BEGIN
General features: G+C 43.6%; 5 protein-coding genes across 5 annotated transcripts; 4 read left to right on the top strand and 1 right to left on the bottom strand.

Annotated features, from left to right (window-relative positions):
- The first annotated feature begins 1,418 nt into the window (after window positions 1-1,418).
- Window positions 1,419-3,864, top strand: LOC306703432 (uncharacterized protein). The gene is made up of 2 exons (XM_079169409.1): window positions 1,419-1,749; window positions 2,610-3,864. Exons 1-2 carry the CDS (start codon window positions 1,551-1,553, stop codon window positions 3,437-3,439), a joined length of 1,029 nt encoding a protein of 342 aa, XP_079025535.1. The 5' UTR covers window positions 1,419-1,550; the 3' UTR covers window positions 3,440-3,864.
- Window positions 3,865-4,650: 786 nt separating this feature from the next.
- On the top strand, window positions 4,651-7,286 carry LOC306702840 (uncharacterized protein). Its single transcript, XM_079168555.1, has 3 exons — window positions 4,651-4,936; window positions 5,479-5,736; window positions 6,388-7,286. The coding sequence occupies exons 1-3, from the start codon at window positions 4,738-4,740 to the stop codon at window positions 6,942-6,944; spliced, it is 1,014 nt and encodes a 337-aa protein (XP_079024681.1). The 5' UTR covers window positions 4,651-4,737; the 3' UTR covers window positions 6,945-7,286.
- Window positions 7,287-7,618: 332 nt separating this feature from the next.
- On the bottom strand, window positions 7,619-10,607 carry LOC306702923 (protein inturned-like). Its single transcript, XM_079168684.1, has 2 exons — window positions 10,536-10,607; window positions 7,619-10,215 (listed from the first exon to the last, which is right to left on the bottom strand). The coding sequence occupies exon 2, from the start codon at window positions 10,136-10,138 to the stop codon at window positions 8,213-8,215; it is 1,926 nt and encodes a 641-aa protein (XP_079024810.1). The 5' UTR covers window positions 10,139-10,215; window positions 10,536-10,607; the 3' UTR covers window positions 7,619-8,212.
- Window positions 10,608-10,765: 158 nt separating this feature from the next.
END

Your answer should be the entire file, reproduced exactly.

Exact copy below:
General features: G+C 43.6%; 5 protein-coding genes across 5 annotated transcripts; 4 read left to right on the top strand and 1 right to left on the bottom strand.

Annotated features, from left to right (window-relative positions):
- The first annotated feature begins 1,418 nt into the window (after window positions 1-1,418).
- Window positions 1,419-3,864, top strand: LOC306703432 (uncharacterized protein). The gene is made up of 2 exons (XM_079169409.1): window positions 1,419-1,749; window positions 2,610-3,864. Exons 1-2 carry the CDS (start codon window positions 1,551-1,553, stop codon window positions 3,437-3,439), a joined length of 1,029 nt encoding a protein of 342 aa, XP_079025535.1. The 5' UTR covers window positions 1,419-1,550; the 3' UTR covers window positions 3,440-3,864.
- Window positions 3,865-4,650: 786 nt separating this feature from the next.
- On the top strand, window positions 4,651-7,286 carry LOC306702840 (uncharacterized protein). Its single transcript, XM_079168555.1, has 3 exons — window positions 4,651-4,936; window positions 5,479-5,736; window positions 6,388-7,286. The coding sequence occupies exons 1-3, from the start codon at window positions 4,738-4,740 to the stop codon at window positions 6,942-6,944; spliced, it is 1,014 nt and encodes a 337-aa protein (XP_079024681.1). The 5' UTR covers window positions 4,651-4,737; the 3' UTR covers window positions 6,945-7,286.
- Window positions 7,287-7,618: 332 nt separating this feature from the next.
- On the bottom strand, window positions 7,619-10,607 carry LOC306702923 (protein inturned-like). Its single transcript, XM_079168684.1, has 2 exons — window positions 10,536-10,607; window positions 7,619-10,215 (listed from the first exon to the last, which is right to left on the bottom strand). The coding sequence occupies exon 2, from the start codon at window positions 10,136-10,138 to the stop codon at window positions 8,213-8,215; it is 1,926 nt and encodes a 641-aa protein (XP_079024810.1). The 5' UTR covers window positions 10,139-10,215; window positions 10,536-10,607; the 3' UTR covers window positions 7,619-8,212.
- Window positions 10,608-10,765: 158 nt separating this feature from the next.